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Why Your Lip Balm Could Be Drying Your Lips Out

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You’re reaching for your lip balm more and more often throughout the day and yet, your lips don’t seem to be getting softer. The reason? It could be doing your lips more harm than good.

In winter, it’s usual to amp up your beauty regime. From slathering on unctuous body lotions, intensive face oils and hydrating hair treatments, to opting for more moisturising face masks and bath oils. And it’s the same with your lips. As well as forgoing matte textured lipsticks for more moisturising formulas, we’ve got a lip balm in our bag, on our desk and by our bedside table – and, truth be told, we’re reaching for it again (and again) in order to satiate our sore lips. It makes sense. Our lips are thinner, more sensitive and have fewer sebaceous glands than our faces so are more vulnerable to the harsh effects the cold weather can have on the skin – and that, coupled with the central heating always being on full whack, means that the delicate skin on your lips is in a constant battle against the elements. However, how often are you reaching for yours? If it’s an hourly fixation, your lip balm could be exacerbating rather than solving the problem.

Though you might think slathering lip balm on is the solution, you might be surprised to know that there are some ingredients in your lip balms that could be doing them more harm than good. Firstly, the ingredients used to hydrate your lips could be a factor. Most lip balms will be petroleum based – think rich, waxy and intensive textures – and though it’s incredibly effective at keeping the moisture in, it doesn’t actively nourish the skin but instead, provides a barrier so that moisture can’t get out. If it works for you, great but if it doesn’t seem to be doing the trick, alternatives, such as beeswax found in Eve Lom’s Kiss Mix and RMS Beauty Lip & Skin Balm, are also super hydrating and there’s also lanolin – an oily substance derived from wool – found in the ever popular Dr. Lipp’s Original Nipple Balm for Lips and Kiehl’s Lip Balm which is brilliant at retaining moisture and hydration.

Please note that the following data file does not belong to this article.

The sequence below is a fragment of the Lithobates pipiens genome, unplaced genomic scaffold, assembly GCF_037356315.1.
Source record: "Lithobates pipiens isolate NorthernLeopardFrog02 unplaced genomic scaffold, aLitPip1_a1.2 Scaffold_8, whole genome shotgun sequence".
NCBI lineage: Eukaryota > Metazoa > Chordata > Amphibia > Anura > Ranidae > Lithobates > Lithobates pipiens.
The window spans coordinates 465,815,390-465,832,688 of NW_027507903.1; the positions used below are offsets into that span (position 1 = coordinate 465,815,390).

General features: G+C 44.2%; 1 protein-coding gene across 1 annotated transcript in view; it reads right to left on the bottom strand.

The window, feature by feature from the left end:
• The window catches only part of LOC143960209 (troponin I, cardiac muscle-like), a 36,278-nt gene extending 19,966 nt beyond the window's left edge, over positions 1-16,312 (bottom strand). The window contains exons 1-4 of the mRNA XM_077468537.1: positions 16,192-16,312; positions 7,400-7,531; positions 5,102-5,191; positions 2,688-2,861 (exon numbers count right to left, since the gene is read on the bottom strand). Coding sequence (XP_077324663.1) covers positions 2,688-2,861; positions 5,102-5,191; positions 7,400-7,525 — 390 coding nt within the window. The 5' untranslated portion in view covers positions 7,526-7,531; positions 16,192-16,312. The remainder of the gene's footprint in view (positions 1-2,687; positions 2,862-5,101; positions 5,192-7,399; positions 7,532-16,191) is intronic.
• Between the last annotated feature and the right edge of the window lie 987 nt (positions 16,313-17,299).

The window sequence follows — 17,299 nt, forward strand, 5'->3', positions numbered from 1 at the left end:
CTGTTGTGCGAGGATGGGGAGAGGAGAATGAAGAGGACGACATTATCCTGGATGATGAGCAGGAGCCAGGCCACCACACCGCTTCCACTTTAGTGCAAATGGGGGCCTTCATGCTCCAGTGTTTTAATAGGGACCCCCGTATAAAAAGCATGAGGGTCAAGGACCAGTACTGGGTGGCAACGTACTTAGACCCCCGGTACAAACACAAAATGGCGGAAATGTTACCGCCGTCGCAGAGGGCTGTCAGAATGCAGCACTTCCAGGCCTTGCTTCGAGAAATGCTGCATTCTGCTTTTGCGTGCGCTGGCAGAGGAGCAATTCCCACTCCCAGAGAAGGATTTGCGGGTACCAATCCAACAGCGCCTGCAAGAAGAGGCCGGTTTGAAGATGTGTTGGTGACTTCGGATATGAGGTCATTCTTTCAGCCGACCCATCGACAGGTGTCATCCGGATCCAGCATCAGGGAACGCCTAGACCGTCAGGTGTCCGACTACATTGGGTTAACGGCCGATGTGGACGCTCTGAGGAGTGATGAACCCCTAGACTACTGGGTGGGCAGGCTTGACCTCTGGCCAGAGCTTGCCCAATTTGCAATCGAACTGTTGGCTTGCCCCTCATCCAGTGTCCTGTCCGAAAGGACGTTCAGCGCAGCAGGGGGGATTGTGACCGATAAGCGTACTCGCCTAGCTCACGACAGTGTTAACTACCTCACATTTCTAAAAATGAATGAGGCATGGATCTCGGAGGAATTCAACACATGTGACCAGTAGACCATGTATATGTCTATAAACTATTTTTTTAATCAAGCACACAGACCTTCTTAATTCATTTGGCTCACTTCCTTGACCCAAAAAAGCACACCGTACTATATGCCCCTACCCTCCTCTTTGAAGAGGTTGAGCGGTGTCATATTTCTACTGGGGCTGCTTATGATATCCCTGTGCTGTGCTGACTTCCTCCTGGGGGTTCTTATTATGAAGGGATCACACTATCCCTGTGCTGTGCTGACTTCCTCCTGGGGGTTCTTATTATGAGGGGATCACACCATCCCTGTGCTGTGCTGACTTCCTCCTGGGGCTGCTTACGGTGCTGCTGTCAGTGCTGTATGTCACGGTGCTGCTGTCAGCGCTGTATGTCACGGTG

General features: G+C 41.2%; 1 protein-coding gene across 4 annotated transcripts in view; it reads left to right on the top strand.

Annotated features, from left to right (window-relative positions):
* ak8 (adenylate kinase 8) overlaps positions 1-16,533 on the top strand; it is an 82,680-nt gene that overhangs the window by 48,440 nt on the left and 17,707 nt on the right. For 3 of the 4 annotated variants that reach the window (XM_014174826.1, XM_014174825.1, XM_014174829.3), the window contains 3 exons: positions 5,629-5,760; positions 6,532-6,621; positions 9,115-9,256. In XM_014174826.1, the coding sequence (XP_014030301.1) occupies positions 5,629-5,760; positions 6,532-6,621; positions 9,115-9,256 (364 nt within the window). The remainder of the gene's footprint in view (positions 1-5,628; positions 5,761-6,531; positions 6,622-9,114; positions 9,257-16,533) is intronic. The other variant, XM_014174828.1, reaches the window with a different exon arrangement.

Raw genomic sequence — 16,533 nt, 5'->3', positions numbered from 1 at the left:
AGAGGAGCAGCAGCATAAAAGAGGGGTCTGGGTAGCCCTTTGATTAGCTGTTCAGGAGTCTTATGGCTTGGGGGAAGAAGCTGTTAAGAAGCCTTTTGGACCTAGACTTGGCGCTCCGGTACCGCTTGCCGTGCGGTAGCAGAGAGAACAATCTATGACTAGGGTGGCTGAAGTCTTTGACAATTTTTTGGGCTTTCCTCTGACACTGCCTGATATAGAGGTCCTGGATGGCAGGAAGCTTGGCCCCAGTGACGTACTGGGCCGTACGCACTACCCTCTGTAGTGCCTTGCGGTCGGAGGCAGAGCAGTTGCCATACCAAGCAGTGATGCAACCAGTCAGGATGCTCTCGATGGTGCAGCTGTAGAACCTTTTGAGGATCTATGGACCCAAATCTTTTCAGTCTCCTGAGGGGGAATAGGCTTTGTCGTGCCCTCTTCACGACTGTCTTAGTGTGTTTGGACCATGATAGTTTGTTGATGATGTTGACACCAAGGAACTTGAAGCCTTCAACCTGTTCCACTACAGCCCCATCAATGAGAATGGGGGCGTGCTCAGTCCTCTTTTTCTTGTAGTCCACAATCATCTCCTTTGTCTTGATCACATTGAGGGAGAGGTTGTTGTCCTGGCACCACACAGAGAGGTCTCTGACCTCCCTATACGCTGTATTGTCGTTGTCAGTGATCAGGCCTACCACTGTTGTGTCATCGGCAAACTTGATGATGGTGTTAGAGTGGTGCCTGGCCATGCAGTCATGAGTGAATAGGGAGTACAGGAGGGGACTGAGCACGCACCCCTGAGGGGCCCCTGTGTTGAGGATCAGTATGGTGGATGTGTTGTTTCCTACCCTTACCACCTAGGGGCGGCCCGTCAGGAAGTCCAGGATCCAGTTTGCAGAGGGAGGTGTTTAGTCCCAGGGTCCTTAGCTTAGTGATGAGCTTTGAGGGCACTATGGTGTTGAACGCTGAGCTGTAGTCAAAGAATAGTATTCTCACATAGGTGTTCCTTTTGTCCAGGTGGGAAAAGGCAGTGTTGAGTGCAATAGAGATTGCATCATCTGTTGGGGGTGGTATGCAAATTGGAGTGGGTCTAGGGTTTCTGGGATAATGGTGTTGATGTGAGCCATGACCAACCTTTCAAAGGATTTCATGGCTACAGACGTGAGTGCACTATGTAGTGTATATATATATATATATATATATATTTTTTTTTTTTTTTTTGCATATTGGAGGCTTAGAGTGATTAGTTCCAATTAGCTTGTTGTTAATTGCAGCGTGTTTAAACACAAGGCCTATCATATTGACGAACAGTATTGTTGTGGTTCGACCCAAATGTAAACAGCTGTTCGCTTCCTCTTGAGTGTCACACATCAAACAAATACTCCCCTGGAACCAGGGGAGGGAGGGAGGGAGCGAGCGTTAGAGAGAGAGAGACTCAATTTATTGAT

There’s also fragrance to consider. If you tend to opt for a fruity or menthol flavoured balm because you like the tingling feeling they give, chances are, they’re irritating your lips. And if they’re also chapped, cracked or sore, applying a scent-loaded lip balm onto them is only perpetuating the cycle, meaning you’ll want to apply it again and again to get the instant scent and sensation hit (it’s this that makes it feel ‘addictive’). The solution? Ideally, opt for a fragrance-free formula, especially if you’re prone to sensitivity like Drunk Elephant Lippe Balm which is also enriched with avocado, peptides and marula oils or Herbivore’s Coco Rose Lip Conditioner which contains Moroccan rose oil for a subtle scent. Treat your lips as you do the skin on your face by applying your usual skin care (including moisturisers, serums and SPF) over your lips and look for ceramides, hyaluronic acid and peptides in your lip balms. Omorovicza Perfecting Lip Balm is packed with hyaluronic spheres and Ameliorate Intensive Lip Treatment is a good choice for its omega-rich ingredients.

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